Thursday, April 16, 2020

Master Brake Cylinder

PROJECT 51: Master brake cylinder. To be filed under "Hope springs eternal," shortly after I bought the MG, back in late October of last year, I added a "Master Cylinder Rebuild Kit" to my Christmas list (along with many other MG items), and Santa didn't disappoint me.
The master cylinder is the small hydraulic pump that is connected to the brake pedal that forces the brake fluid through all of the steel lines out to the wheel cylinders to expand the brake shoes against the drums to make the car stop … so it's kind of important that it works right.
I finally got around to cleaning and disassembling the master cylinder assembly, and based on what I've learned about the REAL condition of the car since those early optimistic (blissfully naïve) days, I wasn't the least bit surprised to find that Santa had wasted the precious room in his sleigh on THAT gift.
My first clue that something might be wrong was when I had to extract the pushrod with a pair of Vice Grips. That part should normally just fall out when its rubber dust boot is removed. The rusty brake fluid that ran out when I removed the piston pretty much told me the rest of the story.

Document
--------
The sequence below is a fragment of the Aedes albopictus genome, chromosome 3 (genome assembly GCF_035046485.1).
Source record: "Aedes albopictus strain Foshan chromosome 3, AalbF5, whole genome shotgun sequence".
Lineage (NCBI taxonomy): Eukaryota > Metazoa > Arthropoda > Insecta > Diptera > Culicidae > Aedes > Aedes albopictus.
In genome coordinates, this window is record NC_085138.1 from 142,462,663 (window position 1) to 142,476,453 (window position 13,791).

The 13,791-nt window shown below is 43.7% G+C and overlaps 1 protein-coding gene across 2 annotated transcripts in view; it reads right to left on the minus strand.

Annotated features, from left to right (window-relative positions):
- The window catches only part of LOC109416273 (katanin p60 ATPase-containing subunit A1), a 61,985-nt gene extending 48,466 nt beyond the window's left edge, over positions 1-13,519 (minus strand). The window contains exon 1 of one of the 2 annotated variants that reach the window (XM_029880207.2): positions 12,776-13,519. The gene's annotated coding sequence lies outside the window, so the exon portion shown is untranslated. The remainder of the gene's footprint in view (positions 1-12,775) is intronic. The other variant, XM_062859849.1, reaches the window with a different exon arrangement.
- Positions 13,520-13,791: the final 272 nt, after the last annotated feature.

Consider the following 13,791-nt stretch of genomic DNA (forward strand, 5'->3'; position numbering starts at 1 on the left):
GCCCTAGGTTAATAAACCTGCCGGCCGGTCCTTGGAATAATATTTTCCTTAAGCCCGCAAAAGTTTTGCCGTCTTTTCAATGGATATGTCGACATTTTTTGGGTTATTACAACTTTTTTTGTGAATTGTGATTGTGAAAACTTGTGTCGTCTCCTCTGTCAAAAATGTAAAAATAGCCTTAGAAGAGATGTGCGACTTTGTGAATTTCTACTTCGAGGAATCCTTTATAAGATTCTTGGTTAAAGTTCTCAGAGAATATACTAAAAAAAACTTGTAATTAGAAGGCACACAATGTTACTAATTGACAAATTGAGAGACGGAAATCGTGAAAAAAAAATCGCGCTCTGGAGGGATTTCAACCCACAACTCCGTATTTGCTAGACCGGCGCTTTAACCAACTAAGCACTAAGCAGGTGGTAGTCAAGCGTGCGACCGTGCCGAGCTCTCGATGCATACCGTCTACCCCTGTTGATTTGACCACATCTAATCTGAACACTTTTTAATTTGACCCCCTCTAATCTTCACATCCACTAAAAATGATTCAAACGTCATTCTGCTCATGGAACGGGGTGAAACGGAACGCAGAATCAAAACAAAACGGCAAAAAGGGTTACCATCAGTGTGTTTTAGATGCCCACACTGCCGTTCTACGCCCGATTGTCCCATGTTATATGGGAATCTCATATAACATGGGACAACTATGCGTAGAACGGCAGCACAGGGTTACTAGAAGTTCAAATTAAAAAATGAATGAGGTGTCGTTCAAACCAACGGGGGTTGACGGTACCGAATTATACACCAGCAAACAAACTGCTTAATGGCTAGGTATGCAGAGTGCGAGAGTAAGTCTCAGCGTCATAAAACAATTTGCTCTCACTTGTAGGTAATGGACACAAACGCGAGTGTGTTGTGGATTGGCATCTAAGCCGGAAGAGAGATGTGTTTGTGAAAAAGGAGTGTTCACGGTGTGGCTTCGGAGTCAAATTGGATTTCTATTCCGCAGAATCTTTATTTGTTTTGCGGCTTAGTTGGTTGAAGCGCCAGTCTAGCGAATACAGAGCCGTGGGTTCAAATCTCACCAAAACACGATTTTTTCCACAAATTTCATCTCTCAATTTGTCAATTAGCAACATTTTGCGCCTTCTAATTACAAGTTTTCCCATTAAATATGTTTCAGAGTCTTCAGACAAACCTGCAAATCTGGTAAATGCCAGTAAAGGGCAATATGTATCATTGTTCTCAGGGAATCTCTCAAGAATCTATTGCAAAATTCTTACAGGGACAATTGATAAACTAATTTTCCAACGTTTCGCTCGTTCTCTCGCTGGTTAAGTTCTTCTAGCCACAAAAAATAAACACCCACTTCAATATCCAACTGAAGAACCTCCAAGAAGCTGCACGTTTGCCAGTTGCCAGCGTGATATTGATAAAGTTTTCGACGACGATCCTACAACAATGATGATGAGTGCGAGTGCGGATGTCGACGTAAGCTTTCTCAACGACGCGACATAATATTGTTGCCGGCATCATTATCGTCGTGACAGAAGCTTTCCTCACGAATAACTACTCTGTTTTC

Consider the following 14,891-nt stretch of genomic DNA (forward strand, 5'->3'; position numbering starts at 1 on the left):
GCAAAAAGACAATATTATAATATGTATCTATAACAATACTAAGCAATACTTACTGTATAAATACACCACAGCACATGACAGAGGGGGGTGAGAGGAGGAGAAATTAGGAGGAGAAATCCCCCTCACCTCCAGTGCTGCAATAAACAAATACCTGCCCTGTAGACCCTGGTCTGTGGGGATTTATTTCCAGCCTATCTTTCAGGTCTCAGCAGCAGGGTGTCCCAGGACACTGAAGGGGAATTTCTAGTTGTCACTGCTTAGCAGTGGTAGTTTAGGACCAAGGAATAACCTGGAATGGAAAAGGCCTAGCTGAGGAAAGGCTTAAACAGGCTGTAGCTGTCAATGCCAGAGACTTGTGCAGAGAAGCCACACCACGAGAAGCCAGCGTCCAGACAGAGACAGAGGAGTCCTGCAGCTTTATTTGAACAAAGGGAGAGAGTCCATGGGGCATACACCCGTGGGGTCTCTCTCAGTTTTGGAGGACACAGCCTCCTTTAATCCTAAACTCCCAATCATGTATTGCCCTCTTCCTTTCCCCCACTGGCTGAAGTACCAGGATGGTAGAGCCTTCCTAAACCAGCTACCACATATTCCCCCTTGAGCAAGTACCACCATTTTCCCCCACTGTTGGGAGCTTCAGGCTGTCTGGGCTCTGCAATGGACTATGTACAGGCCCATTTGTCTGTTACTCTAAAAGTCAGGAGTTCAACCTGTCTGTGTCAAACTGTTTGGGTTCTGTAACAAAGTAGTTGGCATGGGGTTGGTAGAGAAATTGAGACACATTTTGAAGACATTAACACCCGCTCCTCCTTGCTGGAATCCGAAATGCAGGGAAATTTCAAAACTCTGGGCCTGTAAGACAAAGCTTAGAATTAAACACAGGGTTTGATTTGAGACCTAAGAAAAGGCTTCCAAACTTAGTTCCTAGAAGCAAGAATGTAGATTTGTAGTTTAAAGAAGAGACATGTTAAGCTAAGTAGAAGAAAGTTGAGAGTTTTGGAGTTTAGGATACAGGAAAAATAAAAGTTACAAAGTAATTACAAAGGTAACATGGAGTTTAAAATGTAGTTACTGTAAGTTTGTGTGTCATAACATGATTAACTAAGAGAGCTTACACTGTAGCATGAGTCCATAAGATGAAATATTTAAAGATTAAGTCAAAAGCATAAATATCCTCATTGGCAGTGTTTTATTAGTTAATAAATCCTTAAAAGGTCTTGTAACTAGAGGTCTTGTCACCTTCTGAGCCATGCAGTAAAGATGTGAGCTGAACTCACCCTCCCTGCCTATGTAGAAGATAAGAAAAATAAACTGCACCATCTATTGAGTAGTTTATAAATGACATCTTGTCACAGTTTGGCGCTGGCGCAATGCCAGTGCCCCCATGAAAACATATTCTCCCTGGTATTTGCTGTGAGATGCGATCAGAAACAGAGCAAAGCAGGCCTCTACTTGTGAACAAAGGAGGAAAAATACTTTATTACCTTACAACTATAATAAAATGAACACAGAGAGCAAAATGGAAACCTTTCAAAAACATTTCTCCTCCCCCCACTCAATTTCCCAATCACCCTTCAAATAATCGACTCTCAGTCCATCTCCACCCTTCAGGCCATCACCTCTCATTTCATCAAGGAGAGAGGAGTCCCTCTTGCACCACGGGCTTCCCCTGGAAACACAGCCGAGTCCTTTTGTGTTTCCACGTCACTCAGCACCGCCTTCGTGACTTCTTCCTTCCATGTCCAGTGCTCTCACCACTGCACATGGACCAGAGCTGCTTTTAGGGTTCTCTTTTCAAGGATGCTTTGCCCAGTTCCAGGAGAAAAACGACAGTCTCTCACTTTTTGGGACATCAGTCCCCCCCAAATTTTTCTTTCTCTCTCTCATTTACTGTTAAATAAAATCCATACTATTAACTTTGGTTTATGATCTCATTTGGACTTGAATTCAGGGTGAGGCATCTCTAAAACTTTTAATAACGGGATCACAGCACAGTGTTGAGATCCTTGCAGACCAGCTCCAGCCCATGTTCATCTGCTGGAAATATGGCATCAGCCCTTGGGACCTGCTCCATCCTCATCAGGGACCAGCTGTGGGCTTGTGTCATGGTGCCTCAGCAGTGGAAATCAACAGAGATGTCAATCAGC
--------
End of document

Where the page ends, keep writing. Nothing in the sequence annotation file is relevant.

Although not as bad as I thought it would be, the cylinder bore had several spots of deep rust pitting.
When the brake pedal is pressed and the rubber piston seal passes over one of those pitted areas, the brake fluid leaks behind the seal, rather than getting pumped out to the brakes, causing a "soft pedal." That's if you're lucky. If the pitting and leakage is bad enough, the pedal goes right to the floor, and your life begins to flash in front of your eyes. (Been there; seen that; changed underwear!)
A complete new master cylinder is on its way. There will still be plenty of other things for Santa to bring me later on.

Master cylinder still in car.

Rusty brake fluid is not a good sign!

Brown crescents inside bore are rust pits.

On its way, now. Can't wait for Santa.

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